If there was good cause, someone should have said so

Who's to blame next?
No telling.
In fact, we don't know who's to blame now, though there are plenty of folks in Ouray looking for answers after the city council unanimously voted to fire City Administrator Katie Sickles Monday night.
Sickles, who was hired a year ago almost to the day after a three-month trial run as interim administrator, may never know why she was released. Council voted to fire her without cause, which means they get to keep their reasons to themselves, and Sickles gets to keep a severance package.
Sickles certainly has the right, you would think, to refuse the severance and sue the city for wrongful termination. But since she's on a two-week vacation, we can't ask her intent at the moment.
I'm not going to speculate why the council fired her, though I've heard plenty of theories already.
All the theories I've heard so far put the blame squarely on Sickles and Sickles alone.


Death is hard enough as it is

Nothing like a funeral to tear a family apart.
My family may be the outlier. I'm doubting it, though. This sort of thing probably goes on in a good number of families.
Before my mom passed, the seven of us siblings revealed ourselves in actions and inactions regarding our care for her. The players in this sibling dramedy became defined:
The Giver: the sibling who sacrificed everything personal including job, lifestyle and personal time to care for my mom.
The Taker: the one who decided that since my mom was incapacitated, she wouldn't need this or that, so he took things from her house.
The Doer: the one who was always on call, took care of emergencies and details such as financial decisions.
The Avoider: the one who was in position to be on call and help, but avoided anything that would remotely cause him to be involved.


Dusting off the political jokes

Ah, election week. Where the hanging chad meets the Russian saboteur.
Or something like that.
Lots of things to vote on. To raise or not to raise taxes, taxes, taxes. That is the question.
There are incumbents trying to explain themselves, challengers trying to explain the incumbents and the dreaded unopposed who don't have to explain anything at all.
There are groups that have driven you nuts, groups that will drive you to the polls and groups that will just steer clear of any polls whatsoever.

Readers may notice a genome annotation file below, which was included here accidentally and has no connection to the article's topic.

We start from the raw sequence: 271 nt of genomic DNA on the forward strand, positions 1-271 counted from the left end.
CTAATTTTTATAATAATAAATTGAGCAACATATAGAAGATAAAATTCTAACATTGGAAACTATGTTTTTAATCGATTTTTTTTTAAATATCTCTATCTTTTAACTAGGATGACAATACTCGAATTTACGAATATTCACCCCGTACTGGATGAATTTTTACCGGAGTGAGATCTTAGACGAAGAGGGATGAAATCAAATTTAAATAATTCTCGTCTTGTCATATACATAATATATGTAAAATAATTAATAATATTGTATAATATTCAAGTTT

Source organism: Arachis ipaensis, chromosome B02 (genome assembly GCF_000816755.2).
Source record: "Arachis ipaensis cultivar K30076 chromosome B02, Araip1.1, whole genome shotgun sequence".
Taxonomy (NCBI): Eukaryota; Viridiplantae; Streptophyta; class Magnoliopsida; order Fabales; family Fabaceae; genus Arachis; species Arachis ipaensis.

No matter what the issue or the race, you can bet that about half the people who vote will be disappointed, and about half the people who vote will be smug.
Smugness and disappointment come with a price.
This year's Colorado election season, according to National Public Radio, has totaled $186 million for ads, campaign staff and consultants so far, surpassing the last record-setting election in 2014 by $35 million.


First man on Moon landed here

Thanks to all our readers and friends for the emails and phone calls expressing your sentiments regarding my column last week. Very much appreciated.

Need a Jeep? You're in luck. This year's winner of the annual Ouray Jeep Raffle is selling the grand prize, as was posted on social media. No price given, but you can bet she at least wants to cover the taxes.


Sing all you want, Mom

I can see her now, as plainly as I saw her more than 50 years ago, in the backyard of our house in Kansas. I'm watching her hang clothes on the line, battling a steady breeze that flutters her efforts.


A snake in the closet

Usually police blotters are pretty "Joe Friday" in their reporting: just the facts, ma'am.
But the activity blotter dated Sept. 28 from the Montrose County Sheriff's Office gave great detail of terror and bravery in a Montrose residence. It read like this:
0955 Hours: Deputy was dispatched to a report of a snake in a house in the 1000 Block 6435 Road.
"On 09/27/18, at approximately 0955 hrs., I responded to a report of a snake inside the residence. Upon arriving, I met with the reporting party.